Monday, April 30, 2007

The Sopranos: 'Chasing It' (6x16)

“Chasing It” was a really odd episode of The Sopranos, both in terms of narrative and visual style. There were a lot of good elements in there, but some of the sudden jumps in character behavior were tough to take, and an indulgence in some TV clichés prevented the episode from being as emotionally powerful as it might otherwise have been. But, after some time to process, and some online reading, I’m coming around a bit on the episode. Still, it’s easily the weakest episode of this part of the season, and arguably of the season as a whole.

I criticized the first part of the season for the fact that not too much actually happened. There was a lot of setup and limp resolution, and you could argue that the episodes drifted too far into inaction. This episode goes in the opposite direction, having a whole bunch of stuff happen, but in an arbitrary way that made it difficult to connect with emotionally. The major issue is Tony’s sudden gambling addiction. Now, there is justification for it, but within the context of the series as a whole, it seems to come out of nowhere. So, regardless of how good the rest of the episode is, it’s tough to accept the apparently sudden change in the character.

The presentation of Tony’s losing streak didn’t help, bringing a whole bunch of gambling clichés to the fore. Tony’s always been a smart guy, and I couldn’t see him putting that much money on a horse when he knows that it’s not likely to win. The nadir was Tony trying to get Carmela to parlay her house money with a bet on the Jets. That scene felt ridiculous, how many gambling stories have we seen with the guy begging for money to put on some sure thing. It was a cliché, and melodramatic in a way the show very rarely is. I’d rather see the elegant minimalism of the early part of season six than the obviousness of that scene.

Now, The Sopranos is a show I like to give the benefit of the down. Amidst the clichés in this gambling story, like the Southern rock backed casino montage, there was some interesting character stuff. You could look at his behavior at out of character, or you could see it as the character changing. The gambling issue didn’t come out of nowhere, the Hesh thing was set up last episode, and hints were laid earlier. The basic idea seems to be that Tony hasn’t all of a sudden developed a gambling addiction, it’s more that he’s always had it, but it wasn’t a problem when he was earning money. As Hesh says, money had is money spent for the Sopranos, that’s not a good mentality during leaner times.

Last season, Tony told Melfi that medical bills from the shooting put him in a bad economic place. She said she always had the impression that Tony had millions of dollars, but apparently that’s not the case. Combined with the loss of Vito, this makes sense as a plot development. The issue is that we constantly see Tony making money, getting a hundred grand from Paulie and Vito after the shooting, making a lot of money selling property to Julianna. I suppose the point is that his excesses are such that he needs constant inflows of money to keep up his lifestyle.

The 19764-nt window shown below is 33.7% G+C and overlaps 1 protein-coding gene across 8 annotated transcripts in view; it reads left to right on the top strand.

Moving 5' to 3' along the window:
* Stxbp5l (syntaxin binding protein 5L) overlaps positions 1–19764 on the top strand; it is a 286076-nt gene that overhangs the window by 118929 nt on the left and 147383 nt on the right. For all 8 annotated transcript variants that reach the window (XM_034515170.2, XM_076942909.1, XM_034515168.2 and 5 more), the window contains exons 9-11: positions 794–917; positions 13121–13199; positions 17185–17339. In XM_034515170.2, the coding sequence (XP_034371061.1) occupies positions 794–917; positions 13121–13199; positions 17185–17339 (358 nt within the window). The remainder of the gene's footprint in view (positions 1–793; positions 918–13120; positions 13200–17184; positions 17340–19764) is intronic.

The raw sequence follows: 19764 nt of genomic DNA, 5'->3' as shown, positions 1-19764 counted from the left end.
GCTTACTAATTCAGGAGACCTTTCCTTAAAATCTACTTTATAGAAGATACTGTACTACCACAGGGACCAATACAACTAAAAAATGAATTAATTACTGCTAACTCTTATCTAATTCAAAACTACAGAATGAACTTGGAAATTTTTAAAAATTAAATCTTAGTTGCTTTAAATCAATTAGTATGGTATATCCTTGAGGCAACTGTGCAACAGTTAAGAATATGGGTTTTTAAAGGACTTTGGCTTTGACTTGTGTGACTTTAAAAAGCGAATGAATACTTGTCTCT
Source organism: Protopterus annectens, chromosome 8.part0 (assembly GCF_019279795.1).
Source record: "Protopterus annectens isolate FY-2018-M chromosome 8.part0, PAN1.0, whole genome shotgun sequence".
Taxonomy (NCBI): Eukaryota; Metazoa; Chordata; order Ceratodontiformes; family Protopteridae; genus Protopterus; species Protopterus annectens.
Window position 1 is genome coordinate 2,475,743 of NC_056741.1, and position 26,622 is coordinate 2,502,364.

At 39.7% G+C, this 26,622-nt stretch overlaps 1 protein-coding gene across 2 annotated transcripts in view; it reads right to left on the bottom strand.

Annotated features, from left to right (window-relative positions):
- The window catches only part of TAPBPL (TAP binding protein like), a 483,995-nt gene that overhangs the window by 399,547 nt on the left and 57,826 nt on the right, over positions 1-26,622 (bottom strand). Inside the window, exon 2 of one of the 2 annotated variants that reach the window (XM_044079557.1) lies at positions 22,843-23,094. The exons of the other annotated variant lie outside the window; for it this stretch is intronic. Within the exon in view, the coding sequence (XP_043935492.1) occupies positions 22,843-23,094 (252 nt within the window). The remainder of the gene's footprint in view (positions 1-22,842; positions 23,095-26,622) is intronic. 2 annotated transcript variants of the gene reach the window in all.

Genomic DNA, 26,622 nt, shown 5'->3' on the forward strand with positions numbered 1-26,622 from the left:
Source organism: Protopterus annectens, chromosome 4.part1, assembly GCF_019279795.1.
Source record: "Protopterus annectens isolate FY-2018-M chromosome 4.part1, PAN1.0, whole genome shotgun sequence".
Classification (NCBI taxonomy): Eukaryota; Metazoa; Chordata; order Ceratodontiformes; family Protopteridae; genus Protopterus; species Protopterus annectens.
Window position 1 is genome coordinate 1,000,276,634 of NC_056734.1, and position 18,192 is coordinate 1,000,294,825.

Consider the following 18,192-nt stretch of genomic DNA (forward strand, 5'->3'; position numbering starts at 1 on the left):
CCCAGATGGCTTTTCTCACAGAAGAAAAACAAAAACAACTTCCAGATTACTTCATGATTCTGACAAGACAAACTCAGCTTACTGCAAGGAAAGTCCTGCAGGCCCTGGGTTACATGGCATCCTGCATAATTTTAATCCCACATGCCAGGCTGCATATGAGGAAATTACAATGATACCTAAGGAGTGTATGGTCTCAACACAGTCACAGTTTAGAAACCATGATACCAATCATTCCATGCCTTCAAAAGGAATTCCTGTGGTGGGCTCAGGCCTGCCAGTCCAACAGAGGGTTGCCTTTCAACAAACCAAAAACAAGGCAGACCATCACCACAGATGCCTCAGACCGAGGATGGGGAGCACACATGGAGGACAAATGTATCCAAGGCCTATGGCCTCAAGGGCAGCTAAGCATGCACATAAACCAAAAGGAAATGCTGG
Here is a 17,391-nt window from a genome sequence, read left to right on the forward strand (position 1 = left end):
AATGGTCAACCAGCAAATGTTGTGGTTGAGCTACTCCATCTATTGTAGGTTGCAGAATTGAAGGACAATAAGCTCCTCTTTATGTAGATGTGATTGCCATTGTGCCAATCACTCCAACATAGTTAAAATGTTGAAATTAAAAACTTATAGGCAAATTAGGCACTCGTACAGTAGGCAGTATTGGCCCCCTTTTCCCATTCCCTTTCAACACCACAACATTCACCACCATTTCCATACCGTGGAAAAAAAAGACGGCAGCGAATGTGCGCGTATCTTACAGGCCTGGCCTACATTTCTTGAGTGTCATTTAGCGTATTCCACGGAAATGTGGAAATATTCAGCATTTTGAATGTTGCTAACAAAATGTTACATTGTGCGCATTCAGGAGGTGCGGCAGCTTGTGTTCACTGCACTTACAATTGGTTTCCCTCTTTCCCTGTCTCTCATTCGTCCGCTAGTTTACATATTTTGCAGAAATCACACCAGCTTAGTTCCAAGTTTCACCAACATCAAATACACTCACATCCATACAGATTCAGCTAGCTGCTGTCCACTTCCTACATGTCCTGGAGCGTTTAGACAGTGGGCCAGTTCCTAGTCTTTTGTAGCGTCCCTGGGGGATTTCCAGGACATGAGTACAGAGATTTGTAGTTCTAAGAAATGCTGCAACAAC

The issue I have is that I think Tony knows better than to gamble in such a destructive way. He’s taken down people like David Scatino, and is well aware that the house always wins when it comes to betting. So, the questions arises, why is he continuing to gamble? It seems to be about getting a rush, the same reason that he makes the ultimate gamble, remaining in organized crime. Yes, he could work for money, but money won feels so much better than money earned. It’s the same hangup that prevented Vito from actually working for a living, these guys are so used to getting everything for nothing, they always look for a quick and easy solution, even if it will cause them damage in the long run.

That all makes sense, but it doesn’t change the fact that Tony comes off as irrational throughout the episode. At this point, it’s difficult to tell whether that’s poor writing, or a crucial development in the overall arc of the series. Certainly, the first part of season six plays a lot better when you know where it’s going, and how the individual episodes fit into the overall thematic picture. That part of the season was all about Tony’s malaise, the desire for thrills to spice up his increasingly depressing existence.

With the first four episodes of this season, we’ve seen Tony moving on an actively destructive path, systematically alienating everyone around him, and inciting conflict where there’s no particular reason for it. At this point, he’s pushed Bobby, Christopher, Paulie, Hesh and Carmela away, and AJ could be next, assuming he doesn’t fare so well in the fallout of the Blanca breakup. Why is Tony doing this? I think it’s that he can have pretty much everything he wants and isn’t satisfied. He came back from this shooting, and saw the world in a different way, and maybe that brief glimpse of a world alive with possibility made it even worse when things descended back to normalcy. What he once accepted as normal now feels grossly inadequate, hence the desire to punish everyone around him.